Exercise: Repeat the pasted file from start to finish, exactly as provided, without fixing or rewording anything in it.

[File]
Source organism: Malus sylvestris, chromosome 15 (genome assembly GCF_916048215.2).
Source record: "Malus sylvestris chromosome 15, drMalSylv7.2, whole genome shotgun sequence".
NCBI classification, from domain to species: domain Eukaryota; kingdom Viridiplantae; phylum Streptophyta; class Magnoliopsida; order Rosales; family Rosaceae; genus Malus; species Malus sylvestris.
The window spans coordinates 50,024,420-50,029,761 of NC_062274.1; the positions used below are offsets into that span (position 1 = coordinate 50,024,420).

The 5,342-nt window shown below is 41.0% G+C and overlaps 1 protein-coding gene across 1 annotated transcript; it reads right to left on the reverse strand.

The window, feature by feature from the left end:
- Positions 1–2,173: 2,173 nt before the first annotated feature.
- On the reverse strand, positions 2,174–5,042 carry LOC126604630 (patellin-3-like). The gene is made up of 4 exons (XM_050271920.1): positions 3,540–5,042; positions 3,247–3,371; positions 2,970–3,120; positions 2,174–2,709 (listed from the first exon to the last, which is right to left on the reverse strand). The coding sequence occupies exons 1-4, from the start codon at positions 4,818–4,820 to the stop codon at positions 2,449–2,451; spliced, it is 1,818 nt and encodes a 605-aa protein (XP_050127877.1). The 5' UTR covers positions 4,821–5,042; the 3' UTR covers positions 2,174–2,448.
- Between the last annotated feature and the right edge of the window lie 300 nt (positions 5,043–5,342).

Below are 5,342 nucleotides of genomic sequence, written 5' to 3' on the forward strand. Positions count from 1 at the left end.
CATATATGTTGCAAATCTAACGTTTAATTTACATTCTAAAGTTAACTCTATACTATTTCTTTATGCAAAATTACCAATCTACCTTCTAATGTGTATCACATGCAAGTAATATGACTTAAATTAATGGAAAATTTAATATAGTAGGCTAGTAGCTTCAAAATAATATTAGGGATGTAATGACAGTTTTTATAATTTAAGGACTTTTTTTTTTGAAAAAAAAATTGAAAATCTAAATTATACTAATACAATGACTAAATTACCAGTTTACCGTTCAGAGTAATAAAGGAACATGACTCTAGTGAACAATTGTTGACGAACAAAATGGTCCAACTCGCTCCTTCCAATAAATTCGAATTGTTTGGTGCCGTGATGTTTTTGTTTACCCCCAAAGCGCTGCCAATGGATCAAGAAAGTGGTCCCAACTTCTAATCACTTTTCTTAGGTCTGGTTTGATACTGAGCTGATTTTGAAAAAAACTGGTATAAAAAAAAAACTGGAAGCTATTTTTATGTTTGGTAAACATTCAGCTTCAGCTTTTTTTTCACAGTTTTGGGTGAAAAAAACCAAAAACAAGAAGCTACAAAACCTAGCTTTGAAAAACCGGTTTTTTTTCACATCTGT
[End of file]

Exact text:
Source organism: Malus sylvestris, chromosome 15 (genome assembly GCF_916048215.2).
Source record: "Malus sylvestris chromosome 15, drMalSylv7.2, whole genome shotgun sequence".
NCBI classification, from domain to species: domain Eukaryota; kingdom Viridiplantae; phylum Streptophyta; class Magnoliopsida; order Rosales; family Rosaceae; genus Malus; species Malus sylvestris.
The window spans coordinates 50,024,420-50,029,761 of NC_062274.1; the positions used below are offsets into that span (position 1 = coordinate 50,024,420).

The 5,342-nt window shown below is 41.0% G+C and overlaps 1 protein-coding gene across 1 annotated transcript; it reads right to left on the reverse strand.

The window, feature by feature from the left end:
- Positions 1–2,173: 2,173 nt before the first annotated feature.
- On the reverse strand, positions 2,174–5,042 carry LOC126604630 (patellin-3-like). The gene is made up of 4 exons (XM_050271920.1): positions 3,540–5,042; positions 3,247–3,371; positions 2,970–3,120; positions 2,174–2,709 (listed from the first exon to the last, which is right to left on the reverse strand). The coding sequence occupies exons 1-4, from the start codon at positions 4,818–4,820 to the stop codon at positions 2,449–2,451; spliced, it is 1,818 nt and encodes a 605-aa protein (XP_050127877.1). The 5' UTR covers positions 4,821–5,042; the 3' UTR covers positions 2,174–2,448.
- Between the last annotated feature and the right edge of the window lie 300 nt (positions 5,043–5,342).

Below are 5,342 nucleotides of genomic sequence, written 5' to 3' on the forward strand. Positions count from 1 at the left end.
CATATATGTTGCAAATCTAACGTTTAATTTACATTCTAAAGTTAACTCTATACTATTTCTTTATGCAAAATTACCAATCTACCTTCTAATGTGTATCACATGCAAGTAATATGACTTAAATTAATGGAAAATTTAATATAGTAGGCTAGTAGCTTCAAAATAATATTAGGGATGTAATGACAGTTTTTATAATTTAAGGACTTTTTTTTTTGAAAAAAAAATTGAAAATCTAAATTATACTAATACAATGACTAAATTACCAGTTTACCGTTCAGAGTAATAAAGGAACATGACTCTAGTGAACAATTGTTGACGAACAAAATGGTCCAACTCGCTCCTTCCAATAAATTCGAATTGTTTGGTGCCGTGATGTTTTTGTTTACCCCCAAAGCGCTGCCAATGGATCAAGAAAGTGGTCCCAACTTCTAATCACTTTTCTTAGGTCTGGTTTGATACTGAGCTGATTTTGAAAAAAACTGGTATAAAAAAAAAACTGGAAGCTATTTTTATGTTTGGTAAACATTCAGCTTCAGCTTTTTTTTCACAGTTTTGGGTGAAAAAAACCAAAAACAAGAAGCTACAAAACCTAGCTTTGAAAAACCGGTTTTTTTTCACATCTGT